Base-Catalyzed Transesterification Mechanism
The transesterification reaction is base catalyzed. Any strong base capable of deprotonating the alcohol will do (e.g. NaOH, KOH, sodium methoxide, etc.), but the sodium and potassium hydroxides are often chosen for their cost. The presence of water causes undesirable base hydrolysis, so the reaction must be kept dry.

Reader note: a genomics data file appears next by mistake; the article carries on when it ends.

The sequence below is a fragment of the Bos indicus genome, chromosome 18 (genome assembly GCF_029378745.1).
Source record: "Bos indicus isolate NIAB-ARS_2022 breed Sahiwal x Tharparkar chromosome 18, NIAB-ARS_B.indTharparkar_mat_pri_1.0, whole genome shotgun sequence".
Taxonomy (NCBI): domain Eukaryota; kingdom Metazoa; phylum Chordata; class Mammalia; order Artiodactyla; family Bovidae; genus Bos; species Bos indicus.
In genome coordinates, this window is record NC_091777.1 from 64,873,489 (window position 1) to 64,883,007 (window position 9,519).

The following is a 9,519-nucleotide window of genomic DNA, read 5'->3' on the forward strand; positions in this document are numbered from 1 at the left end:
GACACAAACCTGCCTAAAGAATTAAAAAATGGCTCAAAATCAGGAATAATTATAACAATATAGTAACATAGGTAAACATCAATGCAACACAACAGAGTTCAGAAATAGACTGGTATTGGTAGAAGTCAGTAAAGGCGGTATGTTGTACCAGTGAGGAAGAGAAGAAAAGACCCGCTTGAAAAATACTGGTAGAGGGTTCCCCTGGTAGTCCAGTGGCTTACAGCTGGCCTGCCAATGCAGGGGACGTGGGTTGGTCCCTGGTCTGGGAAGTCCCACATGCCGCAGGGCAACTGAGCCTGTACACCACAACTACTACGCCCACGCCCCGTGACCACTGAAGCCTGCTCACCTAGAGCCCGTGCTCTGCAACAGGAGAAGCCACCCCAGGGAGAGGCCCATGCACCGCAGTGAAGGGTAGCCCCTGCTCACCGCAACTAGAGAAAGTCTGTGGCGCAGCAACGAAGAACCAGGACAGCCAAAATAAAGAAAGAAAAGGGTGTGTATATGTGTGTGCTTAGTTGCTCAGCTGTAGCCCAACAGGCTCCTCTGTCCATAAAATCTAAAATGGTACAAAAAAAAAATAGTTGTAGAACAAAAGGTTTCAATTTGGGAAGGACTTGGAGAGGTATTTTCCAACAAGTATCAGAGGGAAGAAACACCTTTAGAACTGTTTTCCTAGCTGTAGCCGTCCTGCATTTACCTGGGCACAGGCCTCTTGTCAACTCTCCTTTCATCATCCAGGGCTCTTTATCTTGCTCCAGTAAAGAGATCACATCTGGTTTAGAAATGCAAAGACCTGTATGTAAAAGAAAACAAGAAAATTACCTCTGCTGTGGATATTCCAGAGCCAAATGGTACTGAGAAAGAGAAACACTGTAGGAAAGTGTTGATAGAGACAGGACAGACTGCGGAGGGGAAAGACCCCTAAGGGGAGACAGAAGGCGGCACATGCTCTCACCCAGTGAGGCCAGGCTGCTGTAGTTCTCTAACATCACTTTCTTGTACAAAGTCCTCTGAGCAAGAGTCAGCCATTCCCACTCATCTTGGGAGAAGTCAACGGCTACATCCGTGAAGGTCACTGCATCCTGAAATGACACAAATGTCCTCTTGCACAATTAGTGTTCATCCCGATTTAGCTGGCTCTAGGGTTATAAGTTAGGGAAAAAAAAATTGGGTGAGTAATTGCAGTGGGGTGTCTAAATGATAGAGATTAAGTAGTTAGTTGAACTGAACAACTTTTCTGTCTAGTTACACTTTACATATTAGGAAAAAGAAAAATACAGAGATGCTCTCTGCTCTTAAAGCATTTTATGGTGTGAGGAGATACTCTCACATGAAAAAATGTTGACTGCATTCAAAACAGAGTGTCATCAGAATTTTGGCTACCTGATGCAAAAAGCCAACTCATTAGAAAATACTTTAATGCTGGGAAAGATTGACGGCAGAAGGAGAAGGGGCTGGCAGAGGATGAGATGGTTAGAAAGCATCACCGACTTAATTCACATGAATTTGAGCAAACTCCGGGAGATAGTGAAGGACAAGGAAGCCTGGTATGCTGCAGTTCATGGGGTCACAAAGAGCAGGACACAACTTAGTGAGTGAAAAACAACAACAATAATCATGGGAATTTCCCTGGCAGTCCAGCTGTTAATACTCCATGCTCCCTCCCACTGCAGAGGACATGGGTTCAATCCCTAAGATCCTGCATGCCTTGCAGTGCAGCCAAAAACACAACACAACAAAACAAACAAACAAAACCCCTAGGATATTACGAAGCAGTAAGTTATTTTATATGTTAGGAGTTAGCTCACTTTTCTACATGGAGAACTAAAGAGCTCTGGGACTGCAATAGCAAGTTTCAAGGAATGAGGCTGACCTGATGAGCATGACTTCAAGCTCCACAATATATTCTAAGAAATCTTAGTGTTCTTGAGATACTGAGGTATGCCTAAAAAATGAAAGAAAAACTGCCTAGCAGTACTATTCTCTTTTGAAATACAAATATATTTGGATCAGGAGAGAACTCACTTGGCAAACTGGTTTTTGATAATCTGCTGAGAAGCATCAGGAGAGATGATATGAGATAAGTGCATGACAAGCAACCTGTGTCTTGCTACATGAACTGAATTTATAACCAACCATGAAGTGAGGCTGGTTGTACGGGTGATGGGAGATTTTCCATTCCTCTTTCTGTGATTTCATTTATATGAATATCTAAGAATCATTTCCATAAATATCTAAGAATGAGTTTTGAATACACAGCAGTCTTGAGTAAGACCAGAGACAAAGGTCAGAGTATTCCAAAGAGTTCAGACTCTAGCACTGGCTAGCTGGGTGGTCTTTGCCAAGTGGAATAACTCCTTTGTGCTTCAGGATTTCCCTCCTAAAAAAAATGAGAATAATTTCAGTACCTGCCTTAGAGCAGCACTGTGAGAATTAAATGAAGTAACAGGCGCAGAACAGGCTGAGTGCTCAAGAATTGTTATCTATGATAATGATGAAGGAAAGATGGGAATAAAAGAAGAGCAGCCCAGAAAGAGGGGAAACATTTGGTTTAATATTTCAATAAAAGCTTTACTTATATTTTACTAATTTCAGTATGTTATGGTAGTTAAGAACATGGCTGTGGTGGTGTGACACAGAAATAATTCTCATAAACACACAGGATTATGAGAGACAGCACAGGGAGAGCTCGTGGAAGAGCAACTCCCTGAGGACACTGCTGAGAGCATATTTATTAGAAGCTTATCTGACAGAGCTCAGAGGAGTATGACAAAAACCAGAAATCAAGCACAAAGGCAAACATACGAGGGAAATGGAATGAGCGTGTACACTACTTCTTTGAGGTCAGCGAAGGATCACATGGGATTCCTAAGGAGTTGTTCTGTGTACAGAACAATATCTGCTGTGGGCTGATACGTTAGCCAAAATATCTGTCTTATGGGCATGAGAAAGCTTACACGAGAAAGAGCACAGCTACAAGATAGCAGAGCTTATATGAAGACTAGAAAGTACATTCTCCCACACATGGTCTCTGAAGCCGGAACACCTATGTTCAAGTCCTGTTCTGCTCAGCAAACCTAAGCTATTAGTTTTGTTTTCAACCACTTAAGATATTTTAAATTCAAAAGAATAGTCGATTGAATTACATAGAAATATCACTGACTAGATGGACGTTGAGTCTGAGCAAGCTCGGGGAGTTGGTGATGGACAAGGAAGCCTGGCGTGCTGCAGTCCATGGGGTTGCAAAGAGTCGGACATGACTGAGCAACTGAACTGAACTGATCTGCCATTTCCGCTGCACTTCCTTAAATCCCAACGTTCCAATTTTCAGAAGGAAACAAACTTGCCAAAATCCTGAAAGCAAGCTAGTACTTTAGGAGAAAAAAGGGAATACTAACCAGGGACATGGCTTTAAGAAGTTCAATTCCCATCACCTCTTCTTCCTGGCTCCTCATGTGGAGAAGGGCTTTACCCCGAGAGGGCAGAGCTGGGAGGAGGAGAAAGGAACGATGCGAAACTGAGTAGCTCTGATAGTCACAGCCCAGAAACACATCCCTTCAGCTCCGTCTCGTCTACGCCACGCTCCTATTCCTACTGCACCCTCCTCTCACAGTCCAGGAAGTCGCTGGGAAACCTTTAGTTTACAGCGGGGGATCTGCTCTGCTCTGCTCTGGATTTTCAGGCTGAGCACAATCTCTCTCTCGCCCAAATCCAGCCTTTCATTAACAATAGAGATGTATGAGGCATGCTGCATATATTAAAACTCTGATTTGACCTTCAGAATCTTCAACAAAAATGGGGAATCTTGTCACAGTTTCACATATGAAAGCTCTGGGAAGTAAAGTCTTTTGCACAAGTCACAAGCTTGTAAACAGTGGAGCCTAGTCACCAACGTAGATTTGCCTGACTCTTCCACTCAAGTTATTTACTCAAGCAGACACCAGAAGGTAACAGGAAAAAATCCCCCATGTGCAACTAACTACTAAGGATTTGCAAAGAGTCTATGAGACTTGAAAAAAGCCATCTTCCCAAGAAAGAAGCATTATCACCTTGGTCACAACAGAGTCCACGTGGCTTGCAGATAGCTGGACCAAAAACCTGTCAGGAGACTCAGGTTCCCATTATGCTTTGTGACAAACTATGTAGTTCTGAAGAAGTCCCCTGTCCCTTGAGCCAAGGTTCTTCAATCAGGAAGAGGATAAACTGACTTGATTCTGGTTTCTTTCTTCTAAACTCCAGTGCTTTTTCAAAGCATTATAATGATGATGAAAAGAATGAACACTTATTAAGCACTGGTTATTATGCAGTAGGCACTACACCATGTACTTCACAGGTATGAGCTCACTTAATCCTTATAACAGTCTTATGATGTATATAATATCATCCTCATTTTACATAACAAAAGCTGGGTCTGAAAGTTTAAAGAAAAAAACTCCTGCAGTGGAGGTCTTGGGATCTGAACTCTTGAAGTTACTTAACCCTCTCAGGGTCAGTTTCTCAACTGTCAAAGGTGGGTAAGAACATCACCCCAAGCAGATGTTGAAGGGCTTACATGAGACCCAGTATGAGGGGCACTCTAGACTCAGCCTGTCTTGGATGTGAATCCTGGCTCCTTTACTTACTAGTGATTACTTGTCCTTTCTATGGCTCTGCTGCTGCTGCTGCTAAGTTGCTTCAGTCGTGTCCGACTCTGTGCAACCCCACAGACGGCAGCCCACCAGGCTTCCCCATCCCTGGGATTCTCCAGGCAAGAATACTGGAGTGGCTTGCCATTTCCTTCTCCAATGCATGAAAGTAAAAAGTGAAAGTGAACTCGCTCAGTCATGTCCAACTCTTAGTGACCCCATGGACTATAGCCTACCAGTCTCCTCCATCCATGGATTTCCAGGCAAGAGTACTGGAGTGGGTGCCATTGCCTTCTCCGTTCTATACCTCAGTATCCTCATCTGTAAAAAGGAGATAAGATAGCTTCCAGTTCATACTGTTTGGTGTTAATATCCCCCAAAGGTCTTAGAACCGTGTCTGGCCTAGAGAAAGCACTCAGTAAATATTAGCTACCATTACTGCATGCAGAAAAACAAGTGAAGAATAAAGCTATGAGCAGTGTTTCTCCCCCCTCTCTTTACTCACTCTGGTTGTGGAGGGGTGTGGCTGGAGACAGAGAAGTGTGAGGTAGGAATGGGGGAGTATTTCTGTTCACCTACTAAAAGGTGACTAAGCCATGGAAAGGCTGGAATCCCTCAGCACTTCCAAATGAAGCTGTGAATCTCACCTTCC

In the transesterification mechanism, the carbonyl carbon of the starting ester (RCOOR1) undergoes nucleophilic attack by the incoming alkoxide (R2O−) to give a tetrahedral intermediate, which either reverts to the starting material, or proceeds to the transesterified product (RCOOR2). The various species exist in equilibrium, and the product distribution depends on the relative energies of the reactant and product.